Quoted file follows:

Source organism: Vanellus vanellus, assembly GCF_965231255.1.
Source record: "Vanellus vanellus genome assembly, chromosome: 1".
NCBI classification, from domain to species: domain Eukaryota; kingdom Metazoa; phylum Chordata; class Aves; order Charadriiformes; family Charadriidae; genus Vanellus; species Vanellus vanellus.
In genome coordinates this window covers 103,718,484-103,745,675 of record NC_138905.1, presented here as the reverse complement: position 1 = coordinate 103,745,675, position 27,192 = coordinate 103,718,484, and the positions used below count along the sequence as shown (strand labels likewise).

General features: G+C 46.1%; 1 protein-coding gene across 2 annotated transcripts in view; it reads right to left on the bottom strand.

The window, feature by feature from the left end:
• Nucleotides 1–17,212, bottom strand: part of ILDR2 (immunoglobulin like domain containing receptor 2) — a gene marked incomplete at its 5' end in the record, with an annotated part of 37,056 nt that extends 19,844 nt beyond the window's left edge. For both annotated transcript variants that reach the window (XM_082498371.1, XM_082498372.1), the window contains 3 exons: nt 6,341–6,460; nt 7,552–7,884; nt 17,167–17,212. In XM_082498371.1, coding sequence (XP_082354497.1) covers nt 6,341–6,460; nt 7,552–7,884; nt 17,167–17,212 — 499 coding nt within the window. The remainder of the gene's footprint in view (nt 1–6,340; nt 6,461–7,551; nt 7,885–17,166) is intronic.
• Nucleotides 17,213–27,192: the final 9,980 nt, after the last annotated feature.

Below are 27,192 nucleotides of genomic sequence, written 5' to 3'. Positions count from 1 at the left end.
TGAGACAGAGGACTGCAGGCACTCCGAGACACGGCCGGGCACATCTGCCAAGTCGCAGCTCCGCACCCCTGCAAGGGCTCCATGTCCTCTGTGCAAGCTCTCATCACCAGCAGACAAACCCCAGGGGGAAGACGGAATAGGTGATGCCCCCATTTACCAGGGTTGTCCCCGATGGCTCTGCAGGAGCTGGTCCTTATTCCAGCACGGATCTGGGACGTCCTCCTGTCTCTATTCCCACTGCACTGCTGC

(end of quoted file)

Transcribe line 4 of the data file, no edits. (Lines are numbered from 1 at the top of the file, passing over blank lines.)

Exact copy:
In genome coordinates this window covers 103,718,484-103,745,675 of record NC_138905.1, presented here as the reverse complement: position 1 = coordinate 103,745,675, position 27,192 = coordinate 103,718,484, and the positions used below count along the sequence as shown (strand labels likewise).